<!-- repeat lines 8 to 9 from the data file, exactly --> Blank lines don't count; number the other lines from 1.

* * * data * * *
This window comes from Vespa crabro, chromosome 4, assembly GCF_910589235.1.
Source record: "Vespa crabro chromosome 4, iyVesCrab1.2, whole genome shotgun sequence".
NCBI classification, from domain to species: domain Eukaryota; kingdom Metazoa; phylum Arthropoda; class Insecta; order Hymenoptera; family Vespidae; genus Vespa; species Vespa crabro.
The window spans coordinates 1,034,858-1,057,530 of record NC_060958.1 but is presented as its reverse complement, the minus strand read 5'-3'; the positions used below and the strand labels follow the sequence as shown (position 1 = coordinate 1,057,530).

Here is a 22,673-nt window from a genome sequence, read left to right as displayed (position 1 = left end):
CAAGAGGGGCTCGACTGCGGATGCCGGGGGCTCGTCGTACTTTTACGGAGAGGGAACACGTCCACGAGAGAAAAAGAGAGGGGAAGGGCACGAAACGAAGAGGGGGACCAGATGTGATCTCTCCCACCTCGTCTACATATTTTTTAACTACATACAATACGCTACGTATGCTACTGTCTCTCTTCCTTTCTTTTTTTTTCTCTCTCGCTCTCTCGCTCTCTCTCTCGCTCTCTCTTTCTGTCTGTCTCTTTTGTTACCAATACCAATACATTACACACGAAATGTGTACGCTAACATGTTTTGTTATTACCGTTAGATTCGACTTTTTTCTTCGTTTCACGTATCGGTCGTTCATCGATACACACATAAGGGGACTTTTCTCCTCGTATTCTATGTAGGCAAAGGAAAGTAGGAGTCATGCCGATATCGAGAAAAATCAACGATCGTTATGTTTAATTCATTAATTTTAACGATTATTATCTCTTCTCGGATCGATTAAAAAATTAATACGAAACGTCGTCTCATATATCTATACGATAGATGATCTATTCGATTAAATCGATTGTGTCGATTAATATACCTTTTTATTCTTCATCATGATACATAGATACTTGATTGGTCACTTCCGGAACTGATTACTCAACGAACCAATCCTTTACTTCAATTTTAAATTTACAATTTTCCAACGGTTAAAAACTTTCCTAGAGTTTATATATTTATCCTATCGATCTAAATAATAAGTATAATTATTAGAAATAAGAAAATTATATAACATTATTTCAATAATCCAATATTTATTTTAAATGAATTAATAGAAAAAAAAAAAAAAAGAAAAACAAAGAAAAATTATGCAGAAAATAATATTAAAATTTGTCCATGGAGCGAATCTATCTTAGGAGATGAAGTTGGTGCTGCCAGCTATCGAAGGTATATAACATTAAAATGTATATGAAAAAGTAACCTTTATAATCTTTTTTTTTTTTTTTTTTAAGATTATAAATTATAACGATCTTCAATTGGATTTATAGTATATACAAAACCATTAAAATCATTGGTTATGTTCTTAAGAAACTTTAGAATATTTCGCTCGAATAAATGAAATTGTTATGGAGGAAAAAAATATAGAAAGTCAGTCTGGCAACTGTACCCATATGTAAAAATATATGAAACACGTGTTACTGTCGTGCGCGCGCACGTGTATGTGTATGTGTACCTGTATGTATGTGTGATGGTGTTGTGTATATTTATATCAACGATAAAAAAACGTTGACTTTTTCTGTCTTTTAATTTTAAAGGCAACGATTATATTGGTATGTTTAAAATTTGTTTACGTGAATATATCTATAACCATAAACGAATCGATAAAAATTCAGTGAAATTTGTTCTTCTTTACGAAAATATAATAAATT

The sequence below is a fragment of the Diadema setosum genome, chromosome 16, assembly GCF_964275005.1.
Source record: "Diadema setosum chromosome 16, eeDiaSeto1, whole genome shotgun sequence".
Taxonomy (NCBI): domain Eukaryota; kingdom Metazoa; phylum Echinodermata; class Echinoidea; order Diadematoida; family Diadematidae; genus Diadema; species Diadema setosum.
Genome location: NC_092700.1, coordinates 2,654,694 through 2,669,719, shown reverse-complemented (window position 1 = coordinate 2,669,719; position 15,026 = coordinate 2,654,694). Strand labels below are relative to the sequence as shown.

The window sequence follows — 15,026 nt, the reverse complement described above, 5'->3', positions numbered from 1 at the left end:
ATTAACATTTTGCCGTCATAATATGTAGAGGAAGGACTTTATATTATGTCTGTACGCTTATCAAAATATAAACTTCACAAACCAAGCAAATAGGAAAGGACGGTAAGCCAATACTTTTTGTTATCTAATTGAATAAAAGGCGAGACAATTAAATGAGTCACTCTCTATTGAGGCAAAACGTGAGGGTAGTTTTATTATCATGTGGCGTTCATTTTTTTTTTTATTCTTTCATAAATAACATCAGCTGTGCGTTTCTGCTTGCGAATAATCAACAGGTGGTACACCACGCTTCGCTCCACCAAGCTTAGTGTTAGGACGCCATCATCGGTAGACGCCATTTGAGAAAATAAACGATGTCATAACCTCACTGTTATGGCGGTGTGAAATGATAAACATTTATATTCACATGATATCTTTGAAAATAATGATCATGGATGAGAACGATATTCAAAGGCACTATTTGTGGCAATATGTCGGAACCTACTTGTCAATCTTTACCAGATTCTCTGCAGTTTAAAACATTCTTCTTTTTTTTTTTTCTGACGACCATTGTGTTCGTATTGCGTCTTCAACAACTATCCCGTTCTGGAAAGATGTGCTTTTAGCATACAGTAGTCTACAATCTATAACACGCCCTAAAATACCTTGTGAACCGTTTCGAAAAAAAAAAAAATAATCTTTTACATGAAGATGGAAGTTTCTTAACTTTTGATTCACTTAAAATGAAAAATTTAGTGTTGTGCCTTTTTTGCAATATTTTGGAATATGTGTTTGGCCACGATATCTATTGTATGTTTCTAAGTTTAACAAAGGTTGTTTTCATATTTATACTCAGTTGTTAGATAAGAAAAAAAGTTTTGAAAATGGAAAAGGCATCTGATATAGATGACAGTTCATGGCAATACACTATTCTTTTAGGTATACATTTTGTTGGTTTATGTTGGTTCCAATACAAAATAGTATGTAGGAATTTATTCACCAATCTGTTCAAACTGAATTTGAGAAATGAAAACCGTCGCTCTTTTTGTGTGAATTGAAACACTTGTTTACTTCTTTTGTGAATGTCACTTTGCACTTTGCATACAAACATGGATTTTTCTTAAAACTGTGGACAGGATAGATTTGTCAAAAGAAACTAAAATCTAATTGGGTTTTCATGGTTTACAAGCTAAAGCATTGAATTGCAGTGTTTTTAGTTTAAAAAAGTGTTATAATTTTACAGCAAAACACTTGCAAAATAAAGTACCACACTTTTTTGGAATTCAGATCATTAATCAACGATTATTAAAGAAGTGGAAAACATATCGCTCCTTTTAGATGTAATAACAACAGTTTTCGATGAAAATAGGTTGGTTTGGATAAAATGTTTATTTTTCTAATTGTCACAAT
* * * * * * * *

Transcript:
Source record: "Diadema setosum chromosome 16, eeDiaSeto1, whole genome shotgun sequence".
Taxonomy (NCBI): domain Eukaryota; kingdom Metazoa; phylum Echinodermata; class Echinoidea; order Diadematoida; family Diadematidae; genus Diadema; species Diadema setosum.